Five Reasons Your Agile Practices Fail to Deliver Results

Let's call a spade a spade. We can call many processes "agile," and teams can claim that they are practicing scrum. Still, there are sizable steps going from following basic agile ceremonies to agile methodologies or cultures.


StarCIO Agile Planning and Agile Delivery

Specifically, teams are not agile if all they are doing is


  • Conducting daily standups
  • Utilizing a Kanban board
  • Using an agile tool to open and manage tickets
  • Creating skill or platform-specific teams
  • Telling leaders that they are not waterfall

Obviously, some of these are agile methodology aspects, but you don't bake a cake by only creaming the sugar. Agile teams need to get the basic ingredients right and use them correctly for agile practices to deliver on their promises.


Driving Delivery Results Requires Agile Principles 


Here are a couple of reasons why agile teams don't get past the basic ingredients


  1. No team is leading the agile transformation - Process change and improvements don't happen on its own, nor should it be led by one all-agile-knowing czar. A best practice is to designate a small team to help define agile principles and where agile teams should adopt standards.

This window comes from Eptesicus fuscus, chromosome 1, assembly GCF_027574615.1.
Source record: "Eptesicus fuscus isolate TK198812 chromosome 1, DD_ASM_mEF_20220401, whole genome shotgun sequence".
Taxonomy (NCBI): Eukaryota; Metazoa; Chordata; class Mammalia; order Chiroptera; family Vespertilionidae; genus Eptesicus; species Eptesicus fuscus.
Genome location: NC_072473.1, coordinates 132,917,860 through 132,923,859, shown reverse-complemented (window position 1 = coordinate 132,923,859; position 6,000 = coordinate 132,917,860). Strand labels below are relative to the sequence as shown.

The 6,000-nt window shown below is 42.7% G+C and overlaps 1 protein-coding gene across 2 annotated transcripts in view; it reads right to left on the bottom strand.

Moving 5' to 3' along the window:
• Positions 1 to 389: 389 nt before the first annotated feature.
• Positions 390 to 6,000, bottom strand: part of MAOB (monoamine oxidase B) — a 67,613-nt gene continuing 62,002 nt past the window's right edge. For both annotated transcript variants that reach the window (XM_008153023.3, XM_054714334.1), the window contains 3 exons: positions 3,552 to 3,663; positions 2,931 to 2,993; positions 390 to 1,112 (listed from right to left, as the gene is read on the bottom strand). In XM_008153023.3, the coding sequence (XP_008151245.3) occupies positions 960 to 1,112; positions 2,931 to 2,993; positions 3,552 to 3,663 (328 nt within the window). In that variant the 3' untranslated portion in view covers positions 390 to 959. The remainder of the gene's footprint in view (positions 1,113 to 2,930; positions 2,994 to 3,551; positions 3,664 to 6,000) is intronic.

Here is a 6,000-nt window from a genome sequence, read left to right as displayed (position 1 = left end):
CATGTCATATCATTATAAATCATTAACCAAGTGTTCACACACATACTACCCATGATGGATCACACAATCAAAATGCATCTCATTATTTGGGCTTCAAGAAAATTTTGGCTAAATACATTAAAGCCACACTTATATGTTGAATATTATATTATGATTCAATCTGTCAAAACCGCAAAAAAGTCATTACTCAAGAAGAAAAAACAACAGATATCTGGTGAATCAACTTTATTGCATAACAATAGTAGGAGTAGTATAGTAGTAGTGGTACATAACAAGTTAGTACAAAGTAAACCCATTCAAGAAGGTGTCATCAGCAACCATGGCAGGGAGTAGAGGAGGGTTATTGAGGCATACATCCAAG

2. A lack of accountability around delivery - Agile's delivery should be measured, and process improvement tied to where teams need help. When teams aren't measuring successful releases, sprints, and stories, where is the incentive to improve agile methodologies? There isn't, and teams just go along following methodologies handed down to them.
  3. Failed attempts instrumenting prescriptive agile practices - Larger organizations that elect to scale agile face many hurdles, and the primary one is that instrumenting overly prescriptive agile methodologies are hard to adopt. When teams get frustrated, or leaders run out of runway to instrument change, agile organizations are left with a hodgepodge of agile practices used differently by each team. 
  4. Lack of role definition - Ask ten people in the organization on the roles of product owners, scrum masters, technical leads, and who has what agile responsibilities, and you're likely to get five or more different answers. 
  5. Agile planning is ill-defined - Most agile practices, including prioritization, standups, reviews, and retrospective, all focus on agile team delivery. When teams don't have agile planning practices defined, then backlogs are sparse, and just-in-time planning is the norm.  

So this leads to five principles I help agile organizations define:



As always, I am here for your questions. If you don't know where to start, continue, or grow with how low-code can drive digital transformation, please reach out to me!


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